Exploring immune therapy combinations to stop aggressive breast cancers. Unraveling the gene changes that make juvenile myelomonocytic leukemia so difficult-to-treat. Developing a biomarker to guide therapy against a deadly brain cancer. These are some of the ideas researchers are pursuing with the latest round of Knight Cancer Institute pilot project awards.
Up to $50,000 each, the awards help investigators generate the preliminary data needed to seek full funding from sources such as the National Institutes of Health. The awards are supported by the Betty Hise Foundation, the Hillcrest Committee, anonymous donations and the Knight Cancer Institute’s NCI Cancer Center Support Grant.
Andrew Adey, Ph.D., with Lisa Coussens, Ph.D.
Epigenetic tumor microenvironment reprograming in triple negative breast cancer
Triple-negative breast cancer is an aggressive subtype with a high risk of metastasis. Adey and Coussens are investigating how a novel combination of immune therapies, along with chemotherapy, impacts gene expression in immune cells present in mammary cancers. The aim is to uncover new targets for therapy, and biomarkers to stratify patients with triple-negative breast cancer for more effective treatment strategies.
Monika Davare, Ph.D.
Validating the oncogenic role and targetability of ROS1 in primary glioma model systems
Davare’s lab recently found that fusions of the ROS1 gene are found in child and adult patients with glioblastoma. In animal models of this lethal brain cancer, ROS1-targeted drugs reduce tumor size and prolong life. Davare’s project aims to test whether the overproduction of ROS1 in glioblastoma is a useful biomarker for potential therapeutic benefit of these drugs. The findings could facilitate new clinical trials for ROS1-positive glioblastoma patients.
Lara Davis, M.D.
Resistance training to improve physical function in sarcoma survivors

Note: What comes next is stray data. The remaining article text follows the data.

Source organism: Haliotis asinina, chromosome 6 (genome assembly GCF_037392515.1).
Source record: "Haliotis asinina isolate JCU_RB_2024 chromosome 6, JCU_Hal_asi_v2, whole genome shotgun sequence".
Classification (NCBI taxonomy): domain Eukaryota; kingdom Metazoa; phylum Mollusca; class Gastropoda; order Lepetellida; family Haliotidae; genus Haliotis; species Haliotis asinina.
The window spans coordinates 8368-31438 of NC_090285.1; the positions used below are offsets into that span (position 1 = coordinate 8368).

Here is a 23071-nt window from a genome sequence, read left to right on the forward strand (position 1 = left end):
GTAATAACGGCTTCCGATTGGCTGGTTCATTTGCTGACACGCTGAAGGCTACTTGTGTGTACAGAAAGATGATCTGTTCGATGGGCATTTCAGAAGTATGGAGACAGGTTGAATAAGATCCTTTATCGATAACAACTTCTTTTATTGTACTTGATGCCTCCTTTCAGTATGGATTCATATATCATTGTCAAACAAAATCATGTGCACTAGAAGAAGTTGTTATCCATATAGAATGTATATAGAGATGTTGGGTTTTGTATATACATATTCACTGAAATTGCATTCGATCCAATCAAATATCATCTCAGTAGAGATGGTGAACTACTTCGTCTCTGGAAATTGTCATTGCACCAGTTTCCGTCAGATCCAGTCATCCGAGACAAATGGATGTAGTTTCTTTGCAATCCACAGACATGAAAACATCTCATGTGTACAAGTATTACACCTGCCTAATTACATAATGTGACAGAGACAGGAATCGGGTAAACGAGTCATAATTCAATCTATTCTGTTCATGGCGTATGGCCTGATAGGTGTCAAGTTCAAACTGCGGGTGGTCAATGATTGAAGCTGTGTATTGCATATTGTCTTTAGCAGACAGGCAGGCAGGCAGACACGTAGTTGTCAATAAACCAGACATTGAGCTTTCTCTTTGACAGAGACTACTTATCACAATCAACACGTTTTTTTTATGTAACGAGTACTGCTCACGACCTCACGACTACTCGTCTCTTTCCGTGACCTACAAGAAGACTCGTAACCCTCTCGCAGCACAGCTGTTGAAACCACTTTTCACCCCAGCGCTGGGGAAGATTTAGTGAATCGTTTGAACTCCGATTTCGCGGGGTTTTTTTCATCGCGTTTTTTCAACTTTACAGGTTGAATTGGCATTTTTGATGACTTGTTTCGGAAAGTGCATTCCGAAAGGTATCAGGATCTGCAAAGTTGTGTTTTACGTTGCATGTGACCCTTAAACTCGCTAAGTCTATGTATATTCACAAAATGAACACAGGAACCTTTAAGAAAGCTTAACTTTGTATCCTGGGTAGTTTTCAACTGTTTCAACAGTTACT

Sarcoma treatment leads to high rates of physical function limitations among survivors, but there are no evidence-based strategies to improve physical performance in sarcoma survivors. Davis’s project will gather meaningful, quantifiable data within a reasonable timeframe to address whether or not tailored progressive resistance training is feasible in survivors of sarcoma.
Summer Gibbs, Ph.D., with Jessica Riesterer, Ph.D.
Novel electrochemiluminescent probes for correlative light and electron microscopy (CLEM)
CLEM presents significant challenges for imaging in biological samples. Gibbs aims to develop electrofluorescent probes that are activated when an electron beam interacts with the sample. The generated photons can be collected simultaneously with electron microscopy images via a cathodoluminescence detector attached to a scanning EM. Initial development will be conducted using cell cultures and mouse models that exhibit interesting cancer biomarkers.
Amanda Lund, Ph.D.
Interrogating macrophage/lymphatic vessel crosstalk in melanoma
Lund’s lab has shown that lymphatic vessels play an active role in anti-tumor immunity and inflammation. Her project is exploring the contribution of a myeloid-biased, immunosuppressive microenvironment on lymphatic vessel function as it relates to the trafficking of dendritic cells and subsequent activation of anti-tumor immune responses in draining lymph nodes. The goal is to find new targets for stopping melanoma.